09. 01. 2020 Damiano Chini Log-SIEM, NetEye

Support for Elasticsearch-only Nodes

Until NetEye 4.8, customers who needed to expand the capacity of their Elasticsearch cluster running alongside their Red Hat cluster could add new standard nodes to NetEye clusters. This meant, however, that the new nodes would dedicate their resources not just to improving the capacity of the Elasticsearch cluster, but also to maintaining all services running in NetEye.

For this reason, starting with NetEye 4.9, we decided to design and develop a solution supporting an architecture where some NetEye cluster nodes run all NetEye resources, while other nodes (which we call Elasticsearch-only nodes) run only Elasticsearch, .

In order to let a cluster node determine whether it should run all NetEye resources, rather than only Elasticsearch, we decided to first add a new entry ElasticsearchOnlyNodes to the configuration file /etc/neteye-cluster. This can be specified in addition to the Nodes entry, which defines which nodes are those that belong to the standard Red Hat cluster. A cluster node can then decide on its own if it’s an Elasticsearch-only node or not, just by checking which entry it belongs to (i.e., to either Nodes or ElasticsearchOnlyNodes).

The following is an example of the configuration file for a cluster running an Elasticsearch-only node in addition to two standard NetEye nodes:

{
    "ClusterInterface" : "bond0",
    "Created" : 1555424390,
    "Hostname" : <hostname>,
    "Nodes" : [
       {
          "addr" : <ip_addr>,
          "hostname" : <hostname>,
          "hostname_ext" : <hostname_ext>,
          "id" : 1
       },
       {
          "addr" : <ip_addr>,
          "hostname" : <hostname>,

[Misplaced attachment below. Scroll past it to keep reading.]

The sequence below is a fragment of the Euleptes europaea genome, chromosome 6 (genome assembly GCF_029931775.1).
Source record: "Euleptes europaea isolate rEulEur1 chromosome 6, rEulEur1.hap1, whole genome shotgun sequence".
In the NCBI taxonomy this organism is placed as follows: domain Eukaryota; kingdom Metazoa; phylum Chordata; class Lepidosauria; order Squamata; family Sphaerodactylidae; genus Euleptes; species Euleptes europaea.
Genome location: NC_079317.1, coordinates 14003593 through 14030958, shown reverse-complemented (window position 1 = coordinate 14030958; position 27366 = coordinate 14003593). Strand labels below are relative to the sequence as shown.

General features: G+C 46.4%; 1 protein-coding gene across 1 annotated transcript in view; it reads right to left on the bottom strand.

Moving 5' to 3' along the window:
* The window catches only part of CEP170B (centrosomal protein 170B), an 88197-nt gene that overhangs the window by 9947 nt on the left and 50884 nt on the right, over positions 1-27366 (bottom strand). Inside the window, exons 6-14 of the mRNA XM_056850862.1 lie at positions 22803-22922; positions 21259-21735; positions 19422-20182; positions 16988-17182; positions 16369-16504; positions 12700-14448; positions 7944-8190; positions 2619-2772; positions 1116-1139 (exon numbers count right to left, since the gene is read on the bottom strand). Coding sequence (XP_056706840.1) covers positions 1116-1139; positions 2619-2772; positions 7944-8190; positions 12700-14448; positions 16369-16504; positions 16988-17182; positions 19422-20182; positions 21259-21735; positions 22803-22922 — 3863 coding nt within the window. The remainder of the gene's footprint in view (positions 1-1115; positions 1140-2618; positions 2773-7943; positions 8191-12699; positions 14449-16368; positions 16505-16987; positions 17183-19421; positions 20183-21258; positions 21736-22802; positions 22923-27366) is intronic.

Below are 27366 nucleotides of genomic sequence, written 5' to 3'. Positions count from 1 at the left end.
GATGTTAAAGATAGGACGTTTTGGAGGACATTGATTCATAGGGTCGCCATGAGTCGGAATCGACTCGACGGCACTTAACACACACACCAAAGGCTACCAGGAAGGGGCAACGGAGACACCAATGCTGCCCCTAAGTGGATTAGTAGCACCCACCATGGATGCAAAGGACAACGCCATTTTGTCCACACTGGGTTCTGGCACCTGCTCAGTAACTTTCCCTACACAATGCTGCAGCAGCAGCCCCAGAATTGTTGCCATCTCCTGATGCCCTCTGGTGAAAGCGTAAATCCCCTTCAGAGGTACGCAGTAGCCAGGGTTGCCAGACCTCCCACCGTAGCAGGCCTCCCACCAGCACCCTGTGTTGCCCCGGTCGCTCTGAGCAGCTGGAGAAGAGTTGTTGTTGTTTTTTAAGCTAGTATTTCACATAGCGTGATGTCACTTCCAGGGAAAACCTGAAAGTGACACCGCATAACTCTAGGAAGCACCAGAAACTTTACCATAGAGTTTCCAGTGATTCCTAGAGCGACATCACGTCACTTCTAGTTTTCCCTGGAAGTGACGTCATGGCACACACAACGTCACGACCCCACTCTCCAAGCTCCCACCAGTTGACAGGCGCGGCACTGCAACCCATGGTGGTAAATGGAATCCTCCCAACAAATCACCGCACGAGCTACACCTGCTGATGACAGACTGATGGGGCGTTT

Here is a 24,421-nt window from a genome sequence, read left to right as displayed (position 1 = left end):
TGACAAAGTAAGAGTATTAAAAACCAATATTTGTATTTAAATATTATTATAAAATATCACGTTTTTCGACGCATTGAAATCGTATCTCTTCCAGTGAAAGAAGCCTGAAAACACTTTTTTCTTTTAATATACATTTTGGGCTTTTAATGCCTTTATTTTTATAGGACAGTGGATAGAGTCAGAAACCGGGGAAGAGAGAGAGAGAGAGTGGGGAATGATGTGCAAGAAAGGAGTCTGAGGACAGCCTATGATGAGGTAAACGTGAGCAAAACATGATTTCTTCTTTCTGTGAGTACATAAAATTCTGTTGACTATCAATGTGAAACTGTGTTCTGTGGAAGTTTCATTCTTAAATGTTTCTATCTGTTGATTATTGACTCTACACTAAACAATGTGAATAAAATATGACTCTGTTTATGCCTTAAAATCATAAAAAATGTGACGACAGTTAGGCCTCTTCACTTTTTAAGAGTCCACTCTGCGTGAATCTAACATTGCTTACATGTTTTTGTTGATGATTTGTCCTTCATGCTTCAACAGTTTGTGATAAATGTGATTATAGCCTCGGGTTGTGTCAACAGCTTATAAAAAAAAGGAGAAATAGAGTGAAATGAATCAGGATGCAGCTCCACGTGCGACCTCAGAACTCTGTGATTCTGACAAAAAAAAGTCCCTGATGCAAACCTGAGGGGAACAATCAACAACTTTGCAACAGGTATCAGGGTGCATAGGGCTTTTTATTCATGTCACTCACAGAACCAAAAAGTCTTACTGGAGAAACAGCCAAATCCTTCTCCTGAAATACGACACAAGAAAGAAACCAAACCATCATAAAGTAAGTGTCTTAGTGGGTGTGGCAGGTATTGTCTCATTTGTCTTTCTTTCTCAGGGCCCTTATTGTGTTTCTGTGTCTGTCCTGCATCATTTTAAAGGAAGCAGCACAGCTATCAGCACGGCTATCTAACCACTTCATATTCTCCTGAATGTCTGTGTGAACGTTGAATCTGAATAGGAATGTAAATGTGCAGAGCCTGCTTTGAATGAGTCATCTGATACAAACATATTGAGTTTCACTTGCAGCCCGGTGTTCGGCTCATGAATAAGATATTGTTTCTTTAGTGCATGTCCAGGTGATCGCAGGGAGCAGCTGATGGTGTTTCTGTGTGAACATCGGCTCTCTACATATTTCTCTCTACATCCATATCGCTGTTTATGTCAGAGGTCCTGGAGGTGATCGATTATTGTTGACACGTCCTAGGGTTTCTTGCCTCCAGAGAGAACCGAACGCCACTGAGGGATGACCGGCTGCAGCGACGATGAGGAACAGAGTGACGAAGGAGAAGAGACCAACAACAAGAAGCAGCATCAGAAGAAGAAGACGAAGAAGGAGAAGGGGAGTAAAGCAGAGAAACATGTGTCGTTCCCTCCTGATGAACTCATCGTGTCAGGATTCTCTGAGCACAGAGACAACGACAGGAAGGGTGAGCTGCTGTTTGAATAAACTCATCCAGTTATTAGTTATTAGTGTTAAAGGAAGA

"hostname_ext" : <hostname_ext>,
          "id" : 2
       }
    ],
    "ElasticOnlyNodes": [
       {
          "addr" : <ip_addr>,
          "hostname" : <hostname>,
          "hostname_ext" : <hostname_ext>
       }
    ]
}

In addition to this we created a new systemd target dedicated to Elasticsearch only nodes, in which we included only the elasticsearch systemd service. This target is of course enabled on Elasticsearch-only nodes.

We also needed to keep the installation process for Elasticsearch-only nodes as standard as possible. But this installation, of course, differs between standard NetEye nodes and Elasticsearch-only nodes, since a node running only Elasticsearch cannot run all the autosetup scripts normally executed by the neteye_secure_install command.

However, since cluster nodes can recognize whether or not they themselves are Elasticsearch-only nodes, we were also able to retain the neteye_secure_install command as the installation command for Elasticsearch-only nodes just by making the command execute the autosetup scripts contained in the new folder /usr/share/neteye/secure_install_elastic_only rather than the usual scripts in/usr/share/neteye/secure_install. One bit of good news for developers was that most of the autosetup scripts needed for Elasticsearch-only nodes could simply be set up as symbolic links to the standard ones.

A final change to accommodate the addition of Elasticsearch-only nodes is that passwords and certificates are no longer generated by one node and then synced to the other nodes of the cluster. Instead they are now pulled from the other cluster nodes first, and only if they cannot be found are they then generated. However, if the node which is pulling passwords and certificates sees that they are not consistent across cluster nodes, it halts the installation by warning the user about the dangerous cluster state.

Damiano Chini

Damiano Chini

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Damiano Chini

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